Fighting With My Family
Jacob Richardson | 04/03/2019
Better than expected, but largely predictable, this true wrestling underdog story will still entertain.
Dramatising the life story of real-life WWE wrestler Paige (Saraya-Jade Bevis), Fighting With My Family opens on a wrestling-crazed family from a small English town. All three kids of Julia (Lena Headey) and Ricky Knight (Nick Frost) are into wrestling, often competing on the weekend with their parents for money in front of dozens of adoring fan members. But for the brother and sister best friends of Zak (Jack Lowden) and Saraya (Florence Pugh), the goals is always the main event with WWE. When WWE scout and coach Hutch (Vince Vaughn) comes to town, they think they might just get their chance, but alas while Saraya is chosen to travel to America and become a WWE superstar, her brother Zak is not.
Fighting With My Family has an interesting battle running through the heart of its construction; how to take something that is fundamentally staged and/or (wrestling), and make it feel real. Luckily, director Stephen Merchant has an actual true story to use, and for the most part he does manage to make the familial drama work.
The family is certainly the heart of the film, and the five members of the Knight clan are a strange but heartwarming bunch. The movie is at its best when it is showcasing their weird family ethos, the indelible interrelationships and the familial wrestling matches.
Merchant does well capturing elements of the UK that he loves, particularly in transitioning shots between scenes that are set there. From an acting standpoint, everyone is fairly solid, with only Vince Vaughn turning in something unexpected, which is undoubtedly a benefit. Vaughn plays against his comedic type to bring some real heart to his hard ass coach role.
The strongest moments, however, are undoubtedly the brother and sister moments. When Zak and Saraya are at each others throats, with all the pent up rage and rejection Zak feels bubbling over into in-street screaming matches between the two, the movie hits a strong stride. Jack Lowden in particular does tremendously well, fully absorbing the role of Zak and revelling in the meaty emotion of his side arc under what is otherwise a fairly standard underdog story in the main storyline.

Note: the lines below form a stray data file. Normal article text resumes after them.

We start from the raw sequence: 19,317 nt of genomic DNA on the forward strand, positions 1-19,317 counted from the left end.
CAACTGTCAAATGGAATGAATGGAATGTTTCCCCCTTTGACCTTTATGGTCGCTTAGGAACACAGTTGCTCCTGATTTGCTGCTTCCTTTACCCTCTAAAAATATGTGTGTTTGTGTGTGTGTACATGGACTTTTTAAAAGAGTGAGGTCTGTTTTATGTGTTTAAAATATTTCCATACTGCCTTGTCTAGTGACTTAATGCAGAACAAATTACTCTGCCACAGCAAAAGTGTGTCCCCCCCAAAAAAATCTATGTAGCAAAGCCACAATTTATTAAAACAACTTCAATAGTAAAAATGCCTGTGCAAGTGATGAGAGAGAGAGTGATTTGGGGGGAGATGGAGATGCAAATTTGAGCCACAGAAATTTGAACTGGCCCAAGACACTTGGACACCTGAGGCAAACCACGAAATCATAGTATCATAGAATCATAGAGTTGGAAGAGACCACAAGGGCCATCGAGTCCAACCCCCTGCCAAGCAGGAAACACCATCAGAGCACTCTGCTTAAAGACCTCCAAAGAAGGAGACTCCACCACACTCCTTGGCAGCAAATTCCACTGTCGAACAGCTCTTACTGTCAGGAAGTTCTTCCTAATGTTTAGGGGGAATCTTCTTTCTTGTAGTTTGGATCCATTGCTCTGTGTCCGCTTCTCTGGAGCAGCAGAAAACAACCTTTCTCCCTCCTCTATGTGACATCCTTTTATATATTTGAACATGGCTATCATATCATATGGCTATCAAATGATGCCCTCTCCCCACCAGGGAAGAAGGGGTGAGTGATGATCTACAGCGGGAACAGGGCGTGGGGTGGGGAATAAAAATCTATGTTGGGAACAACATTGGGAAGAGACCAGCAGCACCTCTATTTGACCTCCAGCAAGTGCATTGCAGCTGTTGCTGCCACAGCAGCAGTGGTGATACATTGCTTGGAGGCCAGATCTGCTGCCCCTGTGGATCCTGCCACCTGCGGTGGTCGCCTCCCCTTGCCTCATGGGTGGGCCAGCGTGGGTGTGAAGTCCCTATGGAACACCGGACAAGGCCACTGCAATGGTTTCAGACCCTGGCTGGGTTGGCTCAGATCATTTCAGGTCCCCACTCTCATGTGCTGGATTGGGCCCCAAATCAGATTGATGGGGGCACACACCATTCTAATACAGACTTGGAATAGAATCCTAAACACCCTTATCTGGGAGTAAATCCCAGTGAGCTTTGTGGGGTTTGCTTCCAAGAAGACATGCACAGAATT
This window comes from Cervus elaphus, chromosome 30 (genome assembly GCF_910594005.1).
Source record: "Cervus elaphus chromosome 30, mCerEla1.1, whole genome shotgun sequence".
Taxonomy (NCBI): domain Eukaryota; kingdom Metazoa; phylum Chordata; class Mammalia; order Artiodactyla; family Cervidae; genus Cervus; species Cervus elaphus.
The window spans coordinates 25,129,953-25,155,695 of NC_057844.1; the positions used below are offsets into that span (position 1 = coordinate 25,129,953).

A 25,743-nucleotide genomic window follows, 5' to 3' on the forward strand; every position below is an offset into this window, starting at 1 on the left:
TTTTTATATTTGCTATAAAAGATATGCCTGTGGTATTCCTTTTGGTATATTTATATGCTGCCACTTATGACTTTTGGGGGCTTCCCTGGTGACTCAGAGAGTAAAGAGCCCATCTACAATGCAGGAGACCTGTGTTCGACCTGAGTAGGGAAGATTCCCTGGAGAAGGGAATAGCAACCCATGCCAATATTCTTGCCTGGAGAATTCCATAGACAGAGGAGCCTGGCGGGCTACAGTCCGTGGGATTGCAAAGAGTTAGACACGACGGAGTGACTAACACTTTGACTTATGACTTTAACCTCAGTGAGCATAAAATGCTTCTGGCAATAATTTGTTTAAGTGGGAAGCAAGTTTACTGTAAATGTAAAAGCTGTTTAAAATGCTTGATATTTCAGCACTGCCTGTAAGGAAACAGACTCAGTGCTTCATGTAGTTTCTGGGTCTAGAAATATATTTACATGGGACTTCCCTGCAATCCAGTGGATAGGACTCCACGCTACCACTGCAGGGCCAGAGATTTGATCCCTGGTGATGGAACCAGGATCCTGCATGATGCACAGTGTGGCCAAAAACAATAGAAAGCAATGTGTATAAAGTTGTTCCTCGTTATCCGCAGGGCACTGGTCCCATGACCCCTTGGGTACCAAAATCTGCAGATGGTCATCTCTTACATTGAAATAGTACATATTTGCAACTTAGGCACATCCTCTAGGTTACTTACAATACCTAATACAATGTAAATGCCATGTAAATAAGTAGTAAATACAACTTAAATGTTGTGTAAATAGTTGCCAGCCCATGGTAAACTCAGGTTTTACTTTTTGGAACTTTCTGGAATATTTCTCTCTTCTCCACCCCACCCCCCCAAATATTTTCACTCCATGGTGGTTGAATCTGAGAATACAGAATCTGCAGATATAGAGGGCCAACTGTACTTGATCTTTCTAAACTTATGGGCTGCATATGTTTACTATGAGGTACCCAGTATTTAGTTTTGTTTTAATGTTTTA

And that’s where the movie hits a snag, because the side arc shouldn’t be the most interesting thing about this film. Florence Pugh does fine as the angsty teenage Saraya, but she never brings anything unexpected or out of the box to this cookie cutter role. The story is all there, and the intrigue is too, but Merchant and Pugh just can’t make that arc sing. The biggest issue with that is that, with the emotionally destroyed brother, Merchant and Lowden do tremendous work. You’ll find yourself longing to be back with Zak as he teaches a blind kid to wrestle, or almost gets himself killed in a bar fight. There are truly heartbreaking scenes there, like when Zak can’t even experience the full joy of fatherhood in the moments after his first son’s birth, because he is too caught up in the pain he feels over having his dreams dashed. Who wouldn’t rather explore that instead of a standard, sub-par Rocky training montage in a Floridian super gym with Vince Vaughn?
What Merchant does really well with here is the UK scenes, because they are unexpected and interesting. There’s something both sad and noble about the content there, and the small scale world of amateur wrestling is one very rarely looked at in film. All the big WWE stuff feels, well, fake, played out and derivative. It’s just a shame that Fighting With My Family doesn’t realise that the most interesting stuff it has to say is right there in the title.
A movie that sings when it goes small and heartfelt, and stutters when it hits the heady lights of show business, but nevertheless an entertaining piece.